Truck driver trapped by electric wires after knocking over power pole

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SALT LAKE CITY -- The driver of a delivery truck was trapped in his vehicle after it slid into a power pole, knocking it onto the truck. Police are investigating whether a winter-like storm that blew into the Wasatch Front overnight was a factor in the crash.

The driver says he lost control on a slushy road at 2600 East and Bengal Boulevard around 7:10 a.m. He says electricity from the live power line arced over his vehicle as he was trapped inside for about 30 minutes.

The driver says the inside of the truck was buzzing and glowing and he tells KSL Newsradio he didn't think he was going to get out alive.

After calling police for help, the driver then called his parents to let them know he had been in a crash. Jane Conway answered the phone and, at first, didn't realize her son was trapped by electricity.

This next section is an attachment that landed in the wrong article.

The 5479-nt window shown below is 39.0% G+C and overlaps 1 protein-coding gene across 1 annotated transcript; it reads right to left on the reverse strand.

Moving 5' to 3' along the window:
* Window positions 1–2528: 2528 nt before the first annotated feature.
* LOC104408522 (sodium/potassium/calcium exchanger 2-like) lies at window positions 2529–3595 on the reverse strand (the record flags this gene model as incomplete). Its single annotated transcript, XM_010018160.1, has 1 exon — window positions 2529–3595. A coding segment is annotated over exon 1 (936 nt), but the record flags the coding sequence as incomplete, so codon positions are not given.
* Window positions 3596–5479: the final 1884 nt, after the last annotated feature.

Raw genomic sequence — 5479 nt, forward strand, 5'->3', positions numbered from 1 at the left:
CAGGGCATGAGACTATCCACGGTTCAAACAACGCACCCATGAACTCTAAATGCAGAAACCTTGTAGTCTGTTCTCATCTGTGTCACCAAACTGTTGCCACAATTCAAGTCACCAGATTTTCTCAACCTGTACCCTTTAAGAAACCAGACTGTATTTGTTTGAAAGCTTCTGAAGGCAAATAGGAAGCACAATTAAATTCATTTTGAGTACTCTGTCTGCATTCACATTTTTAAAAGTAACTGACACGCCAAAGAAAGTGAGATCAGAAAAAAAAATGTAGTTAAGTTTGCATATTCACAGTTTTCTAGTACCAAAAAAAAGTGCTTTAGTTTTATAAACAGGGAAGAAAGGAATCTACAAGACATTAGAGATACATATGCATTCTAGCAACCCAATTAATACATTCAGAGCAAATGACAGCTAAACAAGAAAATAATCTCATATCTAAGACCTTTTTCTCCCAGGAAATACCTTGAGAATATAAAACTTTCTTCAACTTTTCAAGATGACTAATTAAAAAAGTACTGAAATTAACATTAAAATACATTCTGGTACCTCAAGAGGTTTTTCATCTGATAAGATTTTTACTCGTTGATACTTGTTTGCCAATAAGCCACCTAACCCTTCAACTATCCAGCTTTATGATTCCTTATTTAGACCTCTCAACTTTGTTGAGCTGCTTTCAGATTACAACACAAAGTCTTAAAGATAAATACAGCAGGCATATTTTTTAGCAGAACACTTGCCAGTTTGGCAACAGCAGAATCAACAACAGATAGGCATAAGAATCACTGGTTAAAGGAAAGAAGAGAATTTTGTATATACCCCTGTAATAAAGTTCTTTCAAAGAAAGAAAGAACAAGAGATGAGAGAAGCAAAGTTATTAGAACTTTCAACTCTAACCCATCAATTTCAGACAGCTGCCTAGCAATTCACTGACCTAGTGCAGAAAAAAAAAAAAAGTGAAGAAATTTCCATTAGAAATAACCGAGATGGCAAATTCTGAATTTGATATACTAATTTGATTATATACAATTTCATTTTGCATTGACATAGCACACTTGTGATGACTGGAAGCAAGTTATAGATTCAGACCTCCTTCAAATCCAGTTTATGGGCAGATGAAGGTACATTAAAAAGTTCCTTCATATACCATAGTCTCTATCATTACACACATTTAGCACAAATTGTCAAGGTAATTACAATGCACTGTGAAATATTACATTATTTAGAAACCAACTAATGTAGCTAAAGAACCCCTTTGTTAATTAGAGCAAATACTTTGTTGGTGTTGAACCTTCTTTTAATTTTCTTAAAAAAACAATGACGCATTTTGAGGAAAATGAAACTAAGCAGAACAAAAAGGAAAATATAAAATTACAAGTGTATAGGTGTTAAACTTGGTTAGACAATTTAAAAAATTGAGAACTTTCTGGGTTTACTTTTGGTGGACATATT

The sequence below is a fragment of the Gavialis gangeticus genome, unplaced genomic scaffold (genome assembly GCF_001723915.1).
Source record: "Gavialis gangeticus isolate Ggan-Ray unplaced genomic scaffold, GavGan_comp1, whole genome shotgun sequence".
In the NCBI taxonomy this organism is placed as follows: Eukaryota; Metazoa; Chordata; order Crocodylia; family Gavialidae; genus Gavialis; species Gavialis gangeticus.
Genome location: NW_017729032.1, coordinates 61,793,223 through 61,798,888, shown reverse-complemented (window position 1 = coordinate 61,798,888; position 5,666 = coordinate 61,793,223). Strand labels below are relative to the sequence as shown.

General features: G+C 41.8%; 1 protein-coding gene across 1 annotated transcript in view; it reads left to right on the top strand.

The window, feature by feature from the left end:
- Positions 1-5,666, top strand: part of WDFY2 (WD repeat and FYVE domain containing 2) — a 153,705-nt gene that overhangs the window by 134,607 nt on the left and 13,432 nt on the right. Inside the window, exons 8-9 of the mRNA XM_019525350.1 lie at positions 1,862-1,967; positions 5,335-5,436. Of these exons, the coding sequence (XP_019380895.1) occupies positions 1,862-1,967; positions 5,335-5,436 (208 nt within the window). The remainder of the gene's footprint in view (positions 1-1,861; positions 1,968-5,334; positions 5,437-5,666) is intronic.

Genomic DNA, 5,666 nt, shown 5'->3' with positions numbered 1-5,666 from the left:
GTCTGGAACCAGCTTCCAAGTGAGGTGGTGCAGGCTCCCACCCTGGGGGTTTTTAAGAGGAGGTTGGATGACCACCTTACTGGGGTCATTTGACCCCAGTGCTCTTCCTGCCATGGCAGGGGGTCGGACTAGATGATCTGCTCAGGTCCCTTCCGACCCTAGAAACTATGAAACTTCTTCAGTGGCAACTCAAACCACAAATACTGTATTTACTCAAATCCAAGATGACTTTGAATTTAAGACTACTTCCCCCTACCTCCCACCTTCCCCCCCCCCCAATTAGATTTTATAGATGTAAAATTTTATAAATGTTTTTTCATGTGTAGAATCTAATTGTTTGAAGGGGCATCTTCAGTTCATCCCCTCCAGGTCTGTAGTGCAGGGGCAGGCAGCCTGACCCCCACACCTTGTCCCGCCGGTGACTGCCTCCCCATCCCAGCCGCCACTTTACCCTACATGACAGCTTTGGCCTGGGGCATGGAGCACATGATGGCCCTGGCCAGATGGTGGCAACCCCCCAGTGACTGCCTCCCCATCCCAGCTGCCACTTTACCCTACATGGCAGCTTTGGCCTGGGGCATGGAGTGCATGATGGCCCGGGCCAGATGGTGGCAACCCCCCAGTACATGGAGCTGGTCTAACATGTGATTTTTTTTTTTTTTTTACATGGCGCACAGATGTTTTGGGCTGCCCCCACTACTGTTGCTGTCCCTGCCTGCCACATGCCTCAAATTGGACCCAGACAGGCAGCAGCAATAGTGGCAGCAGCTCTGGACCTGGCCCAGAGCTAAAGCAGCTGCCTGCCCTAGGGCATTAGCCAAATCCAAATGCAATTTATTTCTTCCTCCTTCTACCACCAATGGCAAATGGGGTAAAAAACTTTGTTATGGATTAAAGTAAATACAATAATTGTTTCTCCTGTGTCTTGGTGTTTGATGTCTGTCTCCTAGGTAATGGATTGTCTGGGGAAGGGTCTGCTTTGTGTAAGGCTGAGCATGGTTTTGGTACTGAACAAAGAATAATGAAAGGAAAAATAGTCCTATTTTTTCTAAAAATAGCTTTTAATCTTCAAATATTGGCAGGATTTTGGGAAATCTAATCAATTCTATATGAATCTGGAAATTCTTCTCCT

"I asked if he was OK and you could hear the arcing of the power lines. I couldn't quite tell what it was at first, but then he explained he had hit a power line and he wasn't allowed to get out," said Conway.

She described the arcing sound as a very loud buzzing noise. "It electrified his voice for sure. You could just hear the tension in his voice. About every 15 seconds or so you would hear an arc and then his voice would get a little higher pitch than normal, but he remained calm," said Conway.

The toppled power poll caused a chain reaction of power lines to fall further down the street. Some of those lines came off and landed on top of an ambulance that had responded. The lines momentarily trapped the rescue workers inside until the power was shut off.

No one was injured from the power lines or from the crash. Cottonwood Heights police Sgt. Mark Askerlund says they were glad there were not any school kids in the area, considering the road is heavily traveled in the morning by kids heading to Brighton High, and Butler Middle School. There is also an elementary school further East on Bengal Boulevard.

Rocky Mountain Power crews turned off power to the pole and about 2,000 customers in the surrounding areas so crews could get the driver out of the truck.


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